To create a new extension, we will assign a producer the next available extension id, picked incrementally from a list of numbers starting at 1000 and going up and documented in the Extension Registry section found below.

These assigned extension ids corresponds to the tag ids available in the "extension" namespace for each GTFS Realtime message definition. Now that the developer has an assigned extension id, they will use that id when extending any and all GTFS Realtime messages. Even if the developer only plans to extend a single message, the assigned extension id will be reserved for ALL messages.

For a developer extending the spec, instead of adding a single field like a "string" or "int32" with their extension id, the preferred model is to define a new message like "MyTripDescriptorExtension", extend the underlying GTFS Realtime message with your new message, and then put all your new fields in there. This has the nice property that you can manage fields within your extension message however you want, without needing to reserve a new extension id from the master list.

message MyTripDescriptorExtension {
  optional string some_string = 1;
  optional bool some_bool = 2;
  ...
}
extend transit_realtime.TripDescriptor {
  optional MyTripDescriptorExtension my_trip_descriptor = YOUR_EXTENSION_ID;
}

When creating extensions, developers should follow the Protocol Buffers Language Guide. A common mistake is re-using an extension field number. In the Assigning Field Numbers section, the Language Guide says:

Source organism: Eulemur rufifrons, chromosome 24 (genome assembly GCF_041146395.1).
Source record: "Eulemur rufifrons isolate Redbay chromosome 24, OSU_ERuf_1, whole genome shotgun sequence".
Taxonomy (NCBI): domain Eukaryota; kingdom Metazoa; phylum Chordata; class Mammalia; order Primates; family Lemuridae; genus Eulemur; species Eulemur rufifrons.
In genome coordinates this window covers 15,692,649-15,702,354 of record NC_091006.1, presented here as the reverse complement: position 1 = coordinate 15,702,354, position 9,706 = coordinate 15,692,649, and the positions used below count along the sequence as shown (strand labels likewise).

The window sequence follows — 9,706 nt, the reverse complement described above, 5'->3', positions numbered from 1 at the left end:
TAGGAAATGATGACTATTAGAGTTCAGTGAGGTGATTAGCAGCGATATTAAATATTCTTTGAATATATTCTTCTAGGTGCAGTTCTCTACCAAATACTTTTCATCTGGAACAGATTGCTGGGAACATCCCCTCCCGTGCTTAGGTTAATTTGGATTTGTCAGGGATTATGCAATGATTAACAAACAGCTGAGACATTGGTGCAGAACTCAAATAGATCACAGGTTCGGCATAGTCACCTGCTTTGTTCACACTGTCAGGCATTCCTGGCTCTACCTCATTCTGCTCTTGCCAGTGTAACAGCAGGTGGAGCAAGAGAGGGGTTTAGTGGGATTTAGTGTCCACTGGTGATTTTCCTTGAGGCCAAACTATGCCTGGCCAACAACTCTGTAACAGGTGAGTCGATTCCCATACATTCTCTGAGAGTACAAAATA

Each field in the message definition has a unique number. These numbers are used to identify your fields in the message binary format, and should not be changed once your message type is in use.

For example, in the first example some_string was assigned field number 1. When the developer no longer wishes to use some_string, or when some_string has been adopted in the official GTFS Realtime spec and there is no need for the extension, the developer cannot re-use field number 1 for a new field. Instead, the developer should deprecate the field and use a new number for the new field:

message MyTripDescriptorExtension {
  optional string some_string = 1 [deprecated=true];
  optional bool some_bool = 2;
  optional string some_new_string = 3;
  ...
}

Extension Registry

Extension ID Developer Contact Details
1000 OneBusAway onebusaway-developers https://github.com/OneBusAway/onebusaway/wiki/GTFS-Realtime-Resources
1001 New York City MTA mtadeveloperresources http://mta.info/developers/
1002 Google [email protected] Google Maps Live Transit Updates
1003 OVapi gtfs-rt at ovapi.nl http://gtfs.ovapi.nl
1004 Metra William Ashbaugh <[email protected]>
1005 Metro-North Railroad John Larsen
1006 realCity David Varga http://realcity.io
1007 NSW TrainLink Gregory Nicholls Group discussion
1008 SEPTA - Southeastern Pennsylvania Transportation Authority Gregory Apessos https://github.com/septadev
1009 Swiftly [email protected] Group Discussion
1010 IBI Group Ritesh Warade GitHub proposal for new timestamps in Service Alerts